Reading Heather Dixon's Illusionarium feels like riding a particularly rough roller coaster, and the first few hills are doozies. Dixon barely establishes the book's fantasy world — a hastily sketched British-derived steampunk setting, with the requisite airships and an alternate version of London called Arthurise — before she upends it.
A highly contagious plague called the Venen is killing off the women of this world, turning their veins black, then their flesh. The queen is sick and dying; the king is a heartless tyrant. The royals' primary agent of medical research, Lady Florel, appears to have gone mad. It's a lot for 16-year-old protagonist Jonathan Gouden to take in all at once. It's even harder for readers to digest. It's a great deal of information, with no sense of what normal looks like for Jonathan and his family before things fall apart.
And just as rapidly, Dixon introduces a strange new twist: a substance called fantillium, which, when inhaled, lets users create mental projections which are only visible and tangible to other people currently under the influence. Only a dozen pages into the book, Jonathan and his scientist father have been pressed into the king's service to cure the Venen, introduced to fantillium, and shown how to use it for medical research. Both of them turn out to be talented illusionists, the rare fantillium users who produce cogent projections.
And before a hundred pages have passed, Jonathan's mother and sister are dying of the Venen, while Jonathan himself has been pulled into a dystopic parallel anti-London (called Nod'ol, naturally) where Lady Florel claims she's a queen, and demands that Jonathan represent her in a fantillium-charged imagination contest called the Illusionarium. His prize if he wins: The Venen cure. If he loses: Repeated, gruesome, painful illusory death.
Once Jonathan enters the competition, the book finally slows down to take a few long-overdue breaths. The Illusionarium section is Dixon's most developed sequence. After so much rushing to get to exactly this spot in the story, she stretches out with elaborate descriptions of the projections Jonathan and the other competitors create for the titillation of the entertainment-hungry, fantillium-breathing audience. The prospect of a jaded, sensation-starved society enjoying a public blood-sport populated by unwilling players is awfully familiar from other recent young-adult novels, but Dixon certainly finds a novel form for it. Still, the level of detail she puts into the action segments, at the expense of world-building or character-building, suggests Illusionarium was intended more as a movie treatment than a book.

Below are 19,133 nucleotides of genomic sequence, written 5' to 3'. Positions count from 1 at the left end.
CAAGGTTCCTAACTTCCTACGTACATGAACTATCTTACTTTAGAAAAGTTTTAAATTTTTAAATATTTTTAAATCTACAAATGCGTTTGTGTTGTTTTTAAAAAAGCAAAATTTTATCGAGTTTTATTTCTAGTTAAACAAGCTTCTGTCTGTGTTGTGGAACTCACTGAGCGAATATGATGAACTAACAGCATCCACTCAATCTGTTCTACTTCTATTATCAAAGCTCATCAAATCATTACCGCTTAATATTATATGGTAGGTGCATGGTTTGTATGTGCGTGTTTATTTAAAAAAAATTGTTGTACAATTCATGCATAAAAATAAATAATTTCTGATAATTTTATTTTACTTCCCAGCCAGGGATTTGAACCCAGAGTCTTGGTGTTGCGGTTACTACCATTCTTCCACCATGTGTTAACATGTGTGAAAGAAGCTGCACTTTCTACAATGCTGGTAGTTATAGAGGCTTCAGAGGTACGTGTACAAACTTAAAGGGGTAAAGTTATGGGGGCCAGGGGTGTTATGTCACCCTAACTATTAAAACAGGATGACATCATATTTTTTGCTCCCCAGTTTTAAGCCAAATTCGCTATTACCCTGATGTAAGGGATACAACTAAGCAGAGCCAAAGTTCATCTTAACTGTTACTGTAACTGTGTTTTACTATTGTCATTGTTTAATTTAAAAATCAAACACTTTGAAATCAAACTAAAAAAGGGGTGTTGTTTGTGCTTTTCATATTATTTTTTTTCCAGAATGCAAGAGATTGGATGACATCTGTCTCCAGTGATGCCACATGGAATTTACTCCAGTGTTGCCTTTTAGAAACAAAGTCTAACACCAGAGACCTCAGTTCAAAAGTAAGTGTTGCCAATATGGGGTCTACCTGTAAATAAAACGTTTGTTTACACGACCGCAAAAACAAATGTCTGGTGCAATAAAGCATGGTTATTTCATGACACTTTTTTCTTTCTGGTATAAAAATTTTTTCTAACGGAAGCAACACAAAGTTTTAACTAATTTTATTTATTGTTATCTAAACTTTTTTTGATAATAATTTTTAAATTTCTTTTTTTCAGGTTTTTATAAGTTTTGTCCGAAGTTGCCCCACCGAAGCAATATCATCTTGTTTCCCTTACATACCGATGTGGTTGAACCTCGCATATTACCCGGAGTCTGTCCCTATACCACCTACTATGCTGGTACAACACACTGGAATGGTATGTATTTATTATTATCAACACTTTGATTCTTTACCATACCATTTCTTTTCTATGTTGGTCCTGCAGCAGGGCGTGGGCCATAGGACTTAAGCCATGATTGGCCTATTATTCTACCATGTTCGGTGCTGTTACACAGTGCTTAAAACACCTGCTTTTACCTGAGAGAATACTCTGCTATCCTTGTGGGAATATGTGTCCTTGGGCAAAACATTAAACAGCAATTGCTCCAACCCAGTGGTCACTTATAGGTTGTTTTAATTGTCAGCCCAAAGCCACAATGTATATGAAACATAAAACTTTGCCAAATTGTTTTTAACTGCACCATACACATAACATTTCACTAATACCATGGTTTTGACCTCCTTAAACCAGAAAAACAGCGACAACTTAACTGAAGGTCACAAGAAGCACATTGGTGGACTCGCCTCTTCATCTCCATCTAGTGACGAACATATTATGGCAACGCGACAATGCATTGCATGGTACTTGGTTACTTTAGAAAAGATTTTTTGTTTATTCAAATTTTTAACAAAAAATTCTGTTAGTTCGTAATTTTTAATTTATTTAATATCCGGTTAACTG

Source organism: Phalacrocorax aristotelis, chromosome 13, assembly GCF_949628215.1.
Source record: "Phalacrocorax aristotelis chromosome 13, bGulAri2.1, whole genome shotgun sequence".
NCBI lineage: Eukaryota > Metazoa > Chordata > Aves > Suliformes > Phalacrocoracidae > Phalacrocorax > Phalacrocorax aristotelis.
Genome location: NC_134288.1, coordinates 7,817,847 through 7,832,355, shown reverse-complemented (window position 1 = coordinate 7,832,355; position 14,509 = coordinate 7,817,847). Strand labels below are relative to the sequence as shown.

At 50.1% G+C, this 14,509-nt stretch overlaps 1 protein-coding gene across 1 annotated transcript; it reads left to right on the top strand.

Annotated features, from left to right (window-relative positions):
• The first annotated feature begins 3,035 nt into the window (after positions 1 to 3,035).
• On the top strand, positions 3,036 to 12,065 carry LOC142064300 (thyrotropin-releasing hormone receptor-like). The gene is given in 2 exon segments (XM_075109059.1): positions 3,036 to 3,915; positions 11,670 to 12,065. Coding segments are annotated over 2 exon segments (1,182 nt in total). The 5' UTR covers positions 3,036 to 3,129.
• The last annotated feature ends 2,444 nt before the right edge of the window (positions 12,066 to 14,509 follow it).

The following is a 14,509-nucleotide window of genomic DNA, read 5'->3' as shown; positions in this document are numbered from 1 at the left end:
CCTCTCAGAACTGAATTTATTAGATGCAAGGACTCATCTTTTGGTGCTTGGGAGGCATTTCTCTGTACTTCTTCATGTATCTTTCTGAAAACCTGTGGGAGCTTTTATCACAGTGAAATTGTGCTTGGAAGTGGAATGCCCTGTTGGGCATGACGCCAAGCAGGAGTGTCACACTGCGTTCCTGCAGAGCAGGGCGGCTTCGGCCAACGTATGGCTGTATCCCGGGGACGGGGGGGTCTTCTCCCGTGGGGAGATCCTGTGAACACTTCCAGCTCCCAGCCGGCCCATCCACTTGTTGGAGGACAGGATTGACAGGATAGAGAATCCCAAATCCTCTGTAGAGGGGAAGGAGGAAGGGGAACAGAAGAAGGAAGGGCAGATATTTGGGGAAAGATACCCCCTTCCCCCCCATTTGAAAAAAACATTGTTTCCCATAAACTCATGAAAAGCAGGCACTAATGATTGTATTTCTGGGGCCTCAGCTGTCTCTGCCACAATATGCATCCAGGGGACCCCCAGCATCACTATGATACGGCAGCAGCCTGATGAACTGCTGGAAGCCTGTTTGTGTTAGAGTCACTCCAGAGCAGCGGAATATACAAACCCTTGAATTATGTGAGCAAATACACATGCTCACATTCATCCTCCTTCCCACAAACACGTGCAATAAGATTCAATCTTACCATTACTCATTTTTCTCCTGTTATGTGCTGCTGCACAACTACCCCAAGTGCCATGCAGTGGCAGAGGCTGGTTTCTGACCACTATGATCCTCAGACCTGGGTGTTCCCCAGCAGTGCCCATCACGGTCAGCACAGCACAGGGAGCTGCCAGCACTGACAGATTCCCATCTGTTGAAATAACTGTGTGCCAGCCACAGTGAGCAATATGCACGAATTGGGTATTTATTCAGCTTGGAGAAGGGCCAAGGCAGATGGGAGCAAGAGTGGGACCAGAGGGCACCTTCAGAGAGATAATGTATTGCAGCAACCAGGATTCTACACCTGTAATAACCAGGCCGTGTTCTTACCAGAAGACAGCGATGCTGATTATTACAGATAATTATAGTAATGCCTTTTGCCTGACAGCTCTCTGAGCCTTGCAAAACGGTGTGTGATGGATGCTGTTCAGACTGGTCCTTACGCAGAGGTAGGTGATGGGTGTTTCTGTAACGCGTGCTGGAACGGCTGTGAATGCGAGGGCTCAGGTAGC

Granted, Dixon has a knack for giddy economy. She sketches out characters in a few brief lines: Lockwood, an arrogant guard Jonathan's age, is "sharp. Crisp ... and so confident it was off-putting." In just a few words, Dixon sums him up well enough to explain everything else he does in the novel. The same goes for Jonathan's chief Illusionarium rival, Constantine, who wears a snarling animal mask and attacks Jonathan at first sight. There's no mistaking who these characters are, or what their purpose will be in the story. They're one-dimensional, but in all cases, that one dimension is colorful and heightened.
But Jonathan himself is a cipher, defined mostly by his concern for his family and his awkwardness around girls. And the world around him is similarly a blur, a few familiar steampunk tropes that whizz by on the way to the action. Dixon actually wedges in footnotes to explain a few of the things the story glosses over, though she just as often uses them for self-serving snark from Jonathan. But a few sidelined explanations aside, she never gives this world much weight.
And that's a pity, because weighty things happen with clockwork efficiency. Characters die. Big reveals change the nature of the world, in ways that would seem momentous if the world was better established. Jonathan makes a series of major discoveries, though they come with frustrating ease: Surely when he learns to manipulate time and space itself with fantillium, such world-changing developments should take more than a breezy page or two. But this is a world that alters easily and often, and as a result, it often winds up feeling like no more than a fantillium illusion itself.
Tasha Robinson is a senior editor at The Dissolve.